Tuesday October 10 2017
UK August Trade Deficit Largest in 11 Months
ONS | Joana Ferreira | joana.ferreira@tradingeconomics.com

The UK’s deficit on trade in goods and services widened by GBP 1.39 billion to GBP 5.63 billion in August 2017 from an upwardly revised GBP 4.24 billion gap in July and way above market expectations of a GBP 2.80 billion gap. It was the largest trade deficit since September last year, as the goods trade gap hit a record high.

Imports of goods and services to the United Kingdom jumped by 3.2 percent to an all-time high of GBP 55.78 billion from GBP 54.08 billion in the previous month, boosted by higher purchases of basic materials (17.8 percent), semi-manufactures (10.3 percent), finished manufactures (2.5 percent) and food beverages and tobacco (1.3 percent). Among trading partners, imports of goods from the EU increased by 5.8 percent, mainly from the Netherlands (20 percent), Belgium & Luxembourg (9.7 percent), France (5 percent) and Germany (2.1 percent). Also, purchases from non-EU countries rose by 3 percent, as imports increased the most from Canada (32.9 percent), followed by the US (1 percent) and Norway (0.9 percent).

Exports increased by 0.6 percent to GBP 50.15 billion in August from GBP 49.84 billion in July, due to increases in sales of semi-manufactures (4.7 percent) and finished manufactures (2.7 percent). Among major trading partners, sales of goods to the EU grew by 2.3 percent, as sales increased mainly to Belgium & Luxembourg (6.1 percent) and Ireland (5.9 percent). Also, exports of goods to non-EU countries went up by 0.6 percent, namely to South Korea (32.5 percent) and the US (0.5 percent). By contrast, exports to China dropped 28.8 percent.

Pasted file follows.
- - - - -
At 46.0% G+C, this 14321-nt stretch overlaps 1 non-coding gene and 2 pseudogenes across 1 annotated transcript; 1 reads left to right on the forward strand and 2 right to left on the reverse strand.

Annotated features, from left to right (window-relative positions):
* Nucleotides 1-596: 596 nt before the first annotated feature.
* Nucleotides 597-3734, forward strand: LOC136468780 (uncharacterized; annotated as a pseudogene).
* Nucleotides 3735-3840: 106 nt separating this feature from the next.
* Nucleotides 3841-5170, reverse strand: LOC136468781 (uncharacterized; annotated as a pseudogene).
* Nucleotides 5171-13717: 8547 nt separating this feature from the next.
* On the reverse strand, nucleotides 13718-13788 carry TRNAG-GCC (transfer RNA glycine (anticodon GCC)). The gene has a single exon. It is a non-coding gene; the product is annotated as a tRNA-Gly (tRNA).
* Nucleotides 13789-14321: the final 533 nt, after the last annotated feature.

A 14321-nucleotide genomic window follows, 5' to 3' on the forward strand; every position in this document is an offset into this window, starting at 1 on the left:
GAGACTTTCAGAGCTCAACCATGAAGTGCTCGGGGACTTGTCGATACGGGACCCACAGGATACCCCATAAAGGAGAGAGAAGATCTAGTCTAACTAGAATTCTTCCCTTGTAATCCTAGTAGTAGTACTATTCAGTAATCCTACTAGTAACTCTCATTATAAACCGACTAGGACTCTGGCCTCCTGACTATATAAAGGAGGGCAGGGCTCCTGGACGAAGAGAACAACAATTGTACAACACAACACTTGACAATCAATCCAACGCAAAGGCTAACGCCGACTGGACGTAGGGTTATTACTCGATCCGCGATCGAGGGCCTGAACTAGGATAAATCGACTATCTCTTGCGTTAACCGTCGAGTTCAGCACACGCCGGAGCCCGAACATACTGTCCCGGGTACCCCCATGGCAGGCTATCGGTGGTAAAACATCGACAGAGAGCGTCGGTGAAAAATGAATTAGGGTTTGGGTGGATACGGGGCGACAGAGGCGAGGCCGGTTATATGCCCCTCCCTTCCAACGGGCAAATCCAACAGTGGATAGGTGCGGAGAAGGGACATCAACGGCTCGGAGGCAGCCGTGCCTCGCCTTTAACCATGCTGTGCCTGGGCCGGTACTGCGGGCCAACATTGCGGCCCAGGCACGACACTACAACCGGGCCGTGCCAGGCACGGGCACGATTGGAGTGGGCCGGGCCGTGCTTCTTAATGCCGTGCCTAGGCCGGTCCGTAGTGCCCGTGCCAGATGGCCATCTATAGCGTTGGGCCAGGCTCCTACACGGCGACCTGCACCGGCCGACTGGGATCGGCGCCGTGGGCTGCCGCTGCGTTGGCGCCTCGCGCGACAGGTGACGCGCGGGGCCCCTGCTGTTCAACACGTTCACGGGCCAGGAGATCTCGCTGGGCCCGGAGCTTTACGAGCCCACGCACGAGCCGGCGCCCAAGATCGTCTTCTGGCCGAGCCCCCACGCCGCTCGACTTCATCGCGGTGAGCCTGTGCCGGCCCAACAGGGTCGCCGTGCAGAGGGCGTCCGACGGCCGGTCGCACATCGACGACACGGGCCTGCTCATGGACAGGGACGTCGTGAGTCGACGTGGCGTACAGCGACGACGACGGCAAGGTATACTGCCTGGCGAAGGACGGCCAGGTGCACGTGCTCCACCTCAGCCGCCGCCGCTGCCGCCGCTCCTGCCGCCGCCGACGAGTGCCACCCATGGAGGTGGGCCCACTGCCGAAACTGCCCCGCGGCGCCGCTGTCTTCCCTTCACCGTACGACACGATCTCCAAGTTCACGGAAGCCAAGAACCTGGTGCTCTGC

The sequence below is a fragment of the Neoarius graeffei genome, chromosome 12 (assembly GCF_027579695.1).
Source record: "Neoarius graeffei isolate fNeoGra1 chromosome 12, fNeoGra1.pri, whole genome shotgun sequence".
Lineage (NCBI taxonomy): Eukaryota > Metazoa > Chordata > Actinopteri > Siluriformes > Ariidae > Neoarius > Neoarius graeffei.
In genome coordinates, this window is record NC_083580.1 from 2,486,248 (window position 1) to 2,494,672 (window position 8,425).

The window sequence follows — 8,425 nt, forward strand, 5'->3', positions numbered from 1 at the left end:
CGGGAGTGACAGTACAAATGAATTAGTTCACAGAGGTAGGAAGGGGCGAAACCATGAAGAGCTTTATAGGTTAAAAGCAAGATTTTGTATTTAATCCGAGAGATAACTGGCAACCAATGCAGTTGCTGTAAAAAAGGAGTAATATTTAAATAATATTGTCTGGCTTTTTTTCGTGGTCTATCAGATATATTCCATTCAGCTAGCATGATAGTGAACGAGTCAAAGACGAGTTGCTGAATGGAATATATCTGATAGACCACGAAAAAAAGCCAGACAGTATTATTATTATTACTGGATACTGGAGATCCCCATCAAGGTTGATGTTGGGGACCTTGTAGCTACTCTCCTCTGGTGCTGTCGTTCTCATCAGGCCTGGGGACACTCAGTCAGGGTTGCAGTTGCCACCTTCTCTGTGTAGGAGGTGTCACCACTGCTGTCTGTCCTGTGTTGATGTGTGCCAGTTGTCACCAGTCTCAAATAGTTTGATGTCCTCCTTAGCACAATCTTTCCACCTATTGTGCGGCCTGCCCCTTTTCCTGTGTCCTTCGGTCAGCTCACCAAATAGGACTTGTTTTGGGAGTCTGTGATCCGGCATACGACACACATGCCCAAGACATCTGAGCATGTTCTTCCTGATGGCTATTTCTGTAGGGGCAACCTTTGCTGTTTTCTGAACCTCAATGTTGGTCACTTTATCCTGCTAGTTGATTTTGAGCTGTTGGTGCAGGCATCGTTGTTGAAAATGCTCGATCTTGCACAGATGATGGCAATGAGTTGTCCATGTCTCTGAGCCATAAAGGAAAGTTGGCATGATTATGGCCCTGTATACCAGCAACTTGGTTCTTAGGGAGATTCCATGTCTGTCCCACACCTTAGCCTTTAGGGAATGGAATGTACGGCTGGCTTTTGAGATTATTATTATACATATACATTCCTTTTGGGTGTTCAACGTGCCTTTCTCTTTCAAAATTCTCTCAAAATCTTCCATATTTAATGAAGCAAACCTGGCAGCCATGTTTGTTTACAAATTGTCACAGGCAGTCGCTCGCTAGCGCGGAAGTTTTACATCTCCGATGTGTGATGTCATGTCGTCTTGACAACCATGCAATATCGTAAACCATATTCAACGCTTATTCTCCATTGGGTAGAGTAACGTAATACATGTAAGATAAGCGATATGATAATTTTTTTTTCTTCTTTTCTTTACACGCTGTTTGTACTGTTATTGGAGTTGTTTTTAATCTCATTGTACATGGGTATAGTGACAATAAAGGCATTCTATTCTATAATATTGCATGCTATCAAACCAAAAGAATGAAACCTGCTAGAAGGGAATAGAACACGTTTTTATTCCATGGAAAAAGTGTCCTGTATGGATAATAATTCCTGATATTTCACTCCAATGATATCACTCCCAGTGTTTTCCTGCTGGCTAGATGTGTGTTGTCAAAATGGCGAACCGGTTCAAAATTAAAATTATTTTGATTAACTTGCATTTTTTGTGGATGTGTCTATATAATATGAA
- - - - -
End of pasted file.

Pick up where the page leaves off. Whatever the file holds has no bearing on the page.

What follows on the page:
In the three months to August, the trade deficit widened by GBP 6.2 billion from the previous three-month period to GBP 13.2 billion, largely due to a switch from a surplus to a deficit on the balance of erratic commodities, such as non-monetary gold


Friday September 29 2017
UK GDP Annual Growth Revised Down to 4-Year Low
ONS | Joana Ferreira | joana.ferreira@tradingeconomics.com

The British economy grew 1.5 percent year-on-year in the second quarter of 2017, below the second estimate of 1.7 percent and following a downwardly revised 1.8 percent expansion in the previous period. It was the lowest annual growth rate since the first quarter of 2013, as household spending and fixed investment rose at softer.

On the expenditure side, household expenditure growth eased to 1.6 percent from 2.3 percent in Q1; and fixed investment went up at a slower 2.4 percent after an increase of 3.7 percent in the previous period, of which business investment rose 2.5 percent (2.9 percent in Q1). Government spending grew by 0.5 percent (0.3 percent in Q1).

Exports jumped 4.9 percent, following a 5.6 percent gain in Q1; while imports rose at a slower 3.4 percent, after rising by 4.1 percent the previous period. As a result, the trade deficit narrowed to £9.2 billion from £10.7 billion in Q2 2016. 

On the production side, the service industries expanded 1.8 percent, the same pace as in Q1, as output rose for: Distribution, hotels and restaurants (3.1 percent from 2.9 percent); transport storage and communications (3.4 percent from 2.6 percent); business services and finance (1.3 percent from 1.7 percent); and government and other services (1.1 percent from 1 percent). Industrial production rose 0.2 percent (2.6 percent in Q1), as output rose at a slower pace for: Manufacturing (0.9 percent from 2.8 percent) and water supply, sewerage, waste management and remediation activities (2.4 percent from 5.9 percent). Meanwhile, output fell for: Electricity, gas, steam and air conditioning supply (-4.8 percent from 0.9 percent); and mining and quarrying (-0.9 percent from 0.7 percent). Construction expansion slowed to 4.1 percent from 6.9 percent in Q1.